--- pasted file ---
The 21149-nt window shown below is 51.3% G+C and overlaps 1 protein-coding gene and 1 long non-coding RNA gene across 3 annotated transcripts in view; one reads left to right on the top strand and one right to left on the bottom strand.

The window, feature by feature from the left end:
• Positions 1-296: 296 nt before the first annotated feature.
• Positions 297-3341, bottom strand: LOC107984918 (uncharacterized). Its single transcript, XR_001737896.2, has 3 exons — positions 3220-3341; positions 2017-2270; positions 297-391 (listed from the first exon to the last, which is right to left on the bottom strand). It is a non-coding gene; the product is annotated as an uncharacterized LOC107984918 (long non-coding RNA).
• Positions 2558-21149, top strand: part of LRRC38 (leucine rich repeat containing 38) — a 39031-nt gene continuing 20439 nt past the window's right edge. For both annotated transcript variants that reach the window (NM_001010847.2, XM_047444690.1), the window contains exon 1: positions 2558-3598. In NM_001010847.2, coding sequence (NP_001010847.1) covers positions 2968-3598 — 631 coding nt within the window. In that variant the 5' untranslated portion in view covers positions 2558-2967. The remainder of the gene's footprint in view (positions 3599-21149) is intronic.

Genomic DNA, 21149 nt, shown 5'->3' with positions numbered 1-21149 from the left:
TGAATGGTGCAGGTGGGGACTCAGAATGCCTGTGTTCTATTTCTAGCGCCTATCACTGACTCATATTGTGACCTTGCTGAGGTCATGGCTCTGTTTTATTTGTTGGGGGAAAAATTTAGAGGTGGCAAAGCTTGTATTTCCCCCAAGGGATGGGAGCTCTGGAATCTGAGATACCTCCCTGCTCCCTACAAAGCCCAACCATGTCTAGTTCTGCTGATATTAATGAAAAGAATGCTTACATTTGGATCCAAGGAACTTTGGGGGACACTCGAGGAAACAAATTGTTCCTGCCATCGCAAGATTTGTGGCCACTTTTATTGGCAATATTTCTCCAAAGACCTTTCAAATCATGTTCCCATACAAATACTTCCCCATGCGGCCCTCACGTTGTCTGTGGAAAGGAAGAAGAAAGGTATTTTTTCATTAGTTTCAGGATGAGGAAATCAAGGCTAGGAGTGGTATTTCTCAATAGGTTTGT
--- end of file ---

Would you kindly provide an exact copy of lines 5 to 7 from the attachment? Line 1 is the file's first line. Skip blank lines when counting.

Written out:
• Positions 2558-21149, top strand: part of LRRC38 (leucine rich repeat containing 38) — a 39031-nt gene continuing 20439 nt past the window's right edge. For both annotated transcript variants that reach the window (NM_001010847.2, XM_047444690.1), the window contains exon 1: positions 2558-3598. In NM_001010847.2, coding sequence (NP_001010847.1) covers positions 2968-3598 — 631 coding nt within the window. In that variant the 5' untranslated portion in view covers positions 2558-2967. The remainder of the gene's footprint in view (positions 3599-21149) is intronic.

Genomic DNA, 21149 nt, shown 5'->3' with positions numbered 1-21149 from the left:
TGAATGGTGCAGGTGGGGACTCAGAATGCCTGTGTTCTATTTCTAGCGCCTATCACTGACTCATATTGTGACCTTGCTGAGGTCATGGCTCTGTTTTATTTGTTGGGGGAAAAATTTAGAGGTGGCAAAGCTTGTATTTCCCCCAAGGGATGGGAGCTCTGGAATCTGAGATACCTCCCTGCTCCCTACAAAGCCCAACCATGTCTAGTTCTGCTGATATTAATGAAAAGAATGCTTACATTTGGATCCAAGGAACTTTGGGGGACACTCGAGGAAACAAATTGTTCCTGCCATCGCAAGATTTGTGGCCACTTTTATTGGCAATATTTCTCCAAAGACCTTTCAAATCATGTTCCCATACAAATACTTCCCCATGCGGCCCTCACGTTGTCTGTGGAAAGGAAGAAGAAAGGTATTTTTTCATTAGTTTCAGGATGAGGAAATCAAGGCTAGGAGTGGTATTTCTCAATAGGTTTGT